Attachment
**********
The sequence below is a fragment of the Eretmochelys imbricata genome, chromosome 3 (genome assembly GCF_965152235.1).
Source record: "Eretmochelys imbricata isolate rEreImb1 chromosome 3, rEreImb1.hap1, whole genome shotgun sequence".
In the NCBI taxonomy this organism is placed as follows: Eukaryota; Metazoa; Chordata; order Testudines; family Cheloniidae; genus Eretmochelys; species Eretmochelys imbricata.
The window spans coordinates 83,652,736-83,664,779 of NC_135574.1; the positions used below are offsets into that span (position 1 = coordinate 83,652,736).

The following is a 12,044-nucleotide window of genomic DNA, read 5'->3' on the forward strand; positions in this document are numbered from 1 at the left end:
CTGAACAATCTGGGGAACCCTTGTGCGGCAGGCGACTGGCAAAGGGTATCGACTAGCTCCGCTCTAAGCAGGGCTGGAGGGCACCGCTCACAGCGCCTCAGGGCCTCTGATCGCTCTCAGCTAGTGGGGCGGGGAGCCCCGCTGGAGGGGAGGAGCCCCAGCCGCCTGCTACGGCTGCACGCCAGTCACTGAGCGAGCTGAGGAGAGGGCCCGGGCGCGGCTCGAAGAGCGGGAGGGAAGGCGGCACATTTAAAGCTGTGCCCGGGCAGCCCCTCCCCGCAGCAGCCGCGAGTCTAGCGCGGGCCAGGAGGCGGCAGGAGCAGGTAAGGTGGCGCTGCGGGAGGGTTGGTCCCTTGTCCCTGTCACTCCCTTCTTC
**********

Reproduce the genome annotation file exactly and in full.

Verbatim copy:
The sequence below is a fragment of the Eretmochelys imbricata genome, chromosome 3 (genome assembly GCF_965152235.1).
Source record: "Eretmochelys imbricata isolate rEreImb1 chromosome 3, rEreImb1.hap1, whole genome shotgun sequence".
In the NCBI taxonomy this organism is placed as follows: Eukaryota; Metazoa; Chordata; order Testudines; family Cheloniidae; genus Eretmochelys; species Eretmochelys imbricata.
The window spans coordinates 83,652,736-83,664,779 of NC_135574.1; the positions used below are offsets into that span (position 1 = coordinate 83,652,736).

The following is a 12,044-nucleotide window of genomic DNA, read 5'->3' on the forward strand; positions in this document are numbered from 1 at the left end:
CTGAACAATCTGGGGAACCCTTGTGCGGCAGGCGACTGGCAAAGGGTATCGACTAGCTCCGCTCTAAGCAGGGCTGGAGGGCACCGCTCACAGCGCCTCAGGGCCTCTGATCGCTCTCAGCTAGTGGGGCGGGGAGCCCCGCTGGAGGGGAGGAGCCCCAGCCGCCTGCTACGGCTGCACGCCAGTCACTGAGCGAGCTGAGGAGAGGGCCCGGGCGCGGCTCGAAGAGCGGGAGGGAAGGCGGCACATTTAAAGCTGTGCCCGGGCAGCCCCTCCCCGCAGCAGCCGCGAGTCTAGCGCGGGCCAGGAGGCGGCAGGAGCAGGTAAGGTGGCGCTGCGGGAGGGTTGGTCCCTTGTCCCTGTCACTCCCTTCTTC